The many functions which the teaching hospital is supposed to fulfil call for constant study and modification. No better illustration can be given of the thought and work necessary to keep a hospital in its place than the recent report of Dr. Eugene F. Du Bois,1 physicianin-chief to the New York Hospital. The great menace in the medical sciences at the present time, according to Du Bois, is an overabundance of mediocrity. In a department such as medicine, mediocrity can never be eliminated; but at least certain measures can be taken to check its growth. There must be a spirit of self examination; when comparisons with other institutions are made, only the best in the country are to be considered.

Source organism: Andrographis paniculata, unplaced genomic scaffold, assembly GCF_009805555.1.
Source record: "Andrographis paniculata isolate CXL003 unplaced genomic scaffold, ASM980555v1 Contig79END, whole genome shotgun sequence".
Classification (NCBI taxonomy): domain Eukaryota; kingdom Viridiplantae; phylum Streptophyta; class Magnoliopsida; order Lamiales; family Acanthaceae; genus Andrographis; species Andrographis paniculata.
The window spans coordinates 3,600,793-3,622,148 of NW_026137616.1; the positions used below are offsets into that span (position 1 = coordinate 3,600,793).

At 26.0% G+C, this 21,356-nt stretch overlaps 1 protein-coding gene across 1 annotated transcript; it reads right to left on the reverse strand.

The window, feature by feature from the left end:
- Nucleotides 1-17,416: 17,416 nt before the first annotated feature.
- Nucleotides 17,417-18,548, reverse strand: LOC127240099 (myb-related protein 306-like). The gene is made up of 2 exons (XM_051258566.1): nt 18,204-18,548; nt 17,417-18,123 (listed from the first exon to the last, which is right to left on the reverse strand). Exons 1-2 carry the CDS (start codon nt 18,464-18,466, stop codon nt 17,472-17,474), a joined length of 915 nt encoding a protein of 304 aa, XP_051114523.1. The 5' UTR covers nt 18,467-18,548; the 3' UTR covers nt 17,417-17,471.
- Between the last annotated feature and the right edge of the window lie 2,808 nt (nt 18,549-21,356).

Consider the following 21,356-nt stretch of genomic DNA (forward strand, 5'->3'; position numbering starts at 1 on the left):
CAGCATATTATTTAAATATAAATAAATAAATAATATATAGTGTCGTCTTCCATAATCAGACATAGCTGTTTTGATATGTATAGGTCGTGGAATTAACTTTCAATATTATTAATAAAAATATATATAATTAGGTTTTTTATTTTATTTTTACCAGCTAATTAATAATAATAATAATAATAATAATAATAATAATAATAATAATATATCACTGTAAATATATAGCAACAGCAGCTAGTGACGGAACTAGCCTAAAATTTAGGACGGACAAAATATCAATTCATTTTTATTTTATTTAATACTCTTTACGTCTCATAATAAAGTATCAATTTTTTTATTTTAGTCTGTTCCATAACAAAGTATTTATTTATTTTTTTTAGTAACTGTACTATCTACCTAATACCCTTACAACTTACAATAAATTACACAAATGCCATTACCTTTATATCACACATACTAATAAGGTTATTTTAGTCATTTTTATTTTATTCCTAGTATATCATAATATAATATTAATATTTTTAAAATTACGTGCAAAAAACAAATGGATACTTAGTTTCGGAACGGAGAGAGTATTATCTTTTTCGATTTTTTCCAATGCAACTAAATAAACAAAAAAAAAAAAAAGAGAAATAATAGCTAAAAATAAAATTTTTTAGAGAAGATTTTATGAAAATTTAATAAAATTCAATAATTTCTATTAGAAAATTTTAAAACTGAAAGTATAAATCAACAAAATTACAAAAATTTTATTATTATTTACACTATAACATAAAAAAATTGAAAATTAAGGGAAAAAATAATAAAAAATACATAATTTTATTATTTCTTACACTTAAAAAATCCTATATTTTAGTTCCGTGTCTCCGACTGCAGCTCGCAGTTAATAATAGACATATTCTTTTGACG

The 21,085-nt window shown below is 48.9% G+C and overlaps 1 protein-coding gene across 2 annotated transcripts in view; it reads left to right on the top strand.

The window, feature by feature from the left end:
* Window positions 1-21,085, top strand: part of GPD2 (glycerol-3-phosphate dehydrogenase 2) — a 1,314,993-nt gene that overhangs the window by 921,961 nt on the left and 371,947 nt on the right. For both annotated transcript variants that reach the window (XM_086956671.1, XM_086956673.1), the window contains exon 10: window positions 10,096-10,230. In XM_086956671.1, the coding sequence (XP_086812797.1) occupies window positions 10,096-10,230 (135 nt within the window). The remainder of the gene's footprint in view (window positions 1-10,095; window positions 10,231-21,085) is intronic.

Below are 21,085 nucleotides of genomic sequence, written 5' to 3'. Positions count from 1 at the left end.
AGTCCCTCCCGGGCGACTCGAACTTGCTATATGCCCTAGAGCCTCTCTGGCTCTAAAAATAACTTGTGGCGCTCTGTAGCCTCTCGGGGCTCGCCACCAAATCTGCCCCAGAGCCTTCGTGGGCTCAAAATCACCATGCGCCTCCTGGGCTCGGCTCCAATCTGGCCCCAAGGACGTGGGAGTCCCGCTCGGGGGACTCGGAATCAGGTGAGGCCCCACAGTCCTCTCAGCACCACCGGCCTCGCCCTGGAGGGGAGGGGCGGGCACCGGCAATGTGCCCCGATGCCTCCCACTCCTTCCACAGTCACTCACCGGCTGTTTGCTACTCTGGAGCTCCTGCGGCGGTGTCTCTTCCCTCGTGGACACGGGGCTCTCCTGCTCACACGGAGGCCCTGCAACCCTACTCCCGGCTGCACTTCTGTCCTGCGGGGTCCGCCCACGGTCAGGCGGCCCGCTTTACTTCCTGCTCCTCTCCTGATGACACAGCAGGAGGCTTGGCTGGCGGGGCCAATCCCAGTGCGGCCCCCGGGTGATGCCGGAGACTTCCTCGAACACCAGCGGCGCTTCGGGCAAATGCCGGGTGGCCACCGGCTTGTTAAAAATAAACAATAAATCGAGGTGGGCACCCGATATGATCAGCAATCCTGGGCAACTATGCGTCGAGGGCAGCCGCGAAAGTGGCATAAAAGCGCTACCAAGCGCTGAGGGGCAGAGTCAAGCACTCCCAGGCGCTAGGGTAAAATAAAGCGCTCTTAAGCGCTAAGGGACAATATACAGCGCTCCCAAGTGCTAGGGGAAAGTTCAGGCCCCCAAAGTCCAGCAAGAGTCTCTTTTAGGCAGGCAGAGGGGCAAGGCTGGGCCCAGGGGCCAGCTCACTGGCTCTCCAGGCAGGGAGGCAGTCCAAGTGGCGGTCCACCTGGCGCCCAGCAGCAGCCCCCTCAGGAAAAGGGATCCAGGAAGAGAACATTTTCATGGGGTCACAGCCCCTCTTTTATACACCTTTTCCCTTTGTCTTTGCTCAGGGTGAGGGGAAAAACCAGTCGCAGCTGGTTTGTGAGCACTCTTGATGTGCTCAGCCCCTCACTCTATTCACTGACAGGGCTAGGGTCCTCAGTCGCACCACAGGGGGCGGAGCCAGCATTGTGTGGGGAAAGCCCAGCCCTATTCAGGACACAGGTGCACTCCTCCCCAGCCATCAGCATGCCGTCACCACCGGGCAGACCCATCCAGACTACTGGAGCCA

The problems of the hospital fall naturally into several divisions. The routine care of patients and the administration of drugs appear simple, yet they are extraordinarily complex, much more
THE HOSPITAL AND MEDICAL EDUCATION. JAMA. 1936;106(5):384–385. doi:10.1001/jama.1936.02770050040013